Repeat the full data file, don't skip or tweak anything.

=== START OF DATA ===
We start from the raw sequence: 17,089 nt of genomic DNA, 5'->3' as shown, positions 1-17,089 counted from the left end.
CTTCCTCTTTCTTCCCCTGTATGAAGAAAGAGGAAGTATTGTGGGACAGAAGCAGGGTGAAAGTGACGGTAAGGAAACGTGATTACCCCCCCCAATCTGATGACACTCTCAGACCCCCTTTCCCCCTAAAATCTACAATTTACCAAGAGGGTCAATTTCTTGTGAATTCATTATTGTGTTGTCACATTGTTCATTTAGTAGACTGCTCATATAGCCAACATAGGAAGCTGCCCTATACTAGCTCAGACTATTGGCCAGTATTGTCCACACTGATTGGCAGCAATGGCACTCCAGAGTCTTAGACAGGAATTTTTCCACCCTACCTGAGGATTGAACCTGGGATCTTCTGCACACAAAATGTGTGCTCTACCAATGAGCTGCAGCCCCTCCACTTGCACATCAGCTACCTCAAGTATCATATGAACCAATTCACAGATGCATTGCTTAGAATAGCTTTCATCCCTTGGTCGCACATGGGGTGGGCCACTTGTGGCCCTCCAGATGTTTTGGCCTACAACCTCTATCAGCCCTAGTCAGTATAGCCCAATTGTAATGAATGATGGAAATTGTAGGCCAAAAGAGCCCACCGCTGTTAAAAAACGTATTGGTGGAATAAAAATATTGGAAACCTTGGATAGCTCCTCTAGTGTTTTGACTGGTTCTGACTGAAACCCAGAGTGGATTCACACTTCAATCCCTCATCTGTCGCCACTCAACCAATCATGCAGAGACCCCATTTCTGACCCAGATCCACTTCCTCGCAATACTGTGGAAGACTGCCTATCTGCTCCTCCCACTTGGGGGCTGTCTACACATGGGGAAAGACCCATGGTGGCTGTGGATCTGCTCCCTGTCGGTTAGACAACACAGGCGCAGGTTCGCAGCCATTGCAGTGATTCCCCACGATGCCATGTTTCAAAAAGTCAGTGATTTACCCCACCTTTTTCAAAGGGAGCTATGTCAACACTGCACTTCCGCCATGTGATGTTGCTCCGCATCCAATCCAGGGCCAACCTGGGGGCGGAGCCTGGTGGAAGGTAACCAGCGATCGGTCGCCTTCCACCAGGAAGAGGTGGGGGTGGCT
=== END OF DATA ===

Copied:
We start from the raw sequence: 17,089 nt of genomic DNA, 5'->3' as shown, positions 1-17,089 counted from the left end.
CTTCCTCTTTCTTCCCCTGTATGAAGAAAGAGGAAGTATTGTGGGACAGAAGCAGGGTGAAAGTGACGGTAAGGAAACGTGATTACCCCCCCCAATCTGATGACACTCTCAGACCCCCTTTCCCCCTAAAATCTACAATTTACCAAGAGGGTCAATTTCTTGTGAATTCATTATTGTGTTGTCACATTGTTCATTTAGTAGACTGCTCATATAGCCAACATAGGAAGCTGCCCTATACTAGCTCAGACTATTGGCCAGTATTGTCCACACTGATTGGCAGCAATGGCACTCCAGAGTCTTAGACAGGAATTTTTCCACCCTACCTGAGGATTGAACCTGGGATCTTCTGCACACAAAATGTGTGCTCTACCAATGAGCTGCAGCCCCTCCACTTGCACATCAGCTACCTCAAGTATCATATGAACCAATTCACAGATGCATTGCTTAGAATAGCTTTCATCCCTTGGTCGCACATGGGGTGGGCCACTTGTGGCCCTCCAGATGTTTTGGCCTACAACCTCTATCAGCCCTAGTCAGTATAGCCCAATTGTAATGAATGATGGAAATTGTAGGCCAAAAGAGCCCACCGCTGTTAAAAAACGTATTGGTGGAATAAAAATATTGGAAACCTTGGATAGCTCCTCTAGTGTTTTGACTGGTTCTGACTGAAACCCAGAGTGGATTCACACTTCAATCCCTCATCTGTCGCCACTCAACCAATCATGCAGAGACCCCATTTCTGACCCAGATCCACTTCCTCGCAATACTGTGGAAGACTGCCTATCTGCTCCTCCCACTTGGGGGCTGTCTACACATGGGGAAAGACCCATGGTGGCTGTGGATCTGCTCCCTGTCGGTTAGACAACACAGGCGCAGGTTCGCAGCCATTGCAGTGATTCCCCACGATGCCATGTTTCAAAAAGTCAGTGATTTACCCCACCTTTTTCAAAGGGAGCTATGTCAACACTGCACTTCCGCCATGTGATGTTGCTCCGCATCCAATCCAGGGCCAACCTGGGGGCGGAGCCTGGTGGAAGGTAACCAGCGATCGGTCGCCTTCCACCAGGAAGAGGTGGGGGTGGCT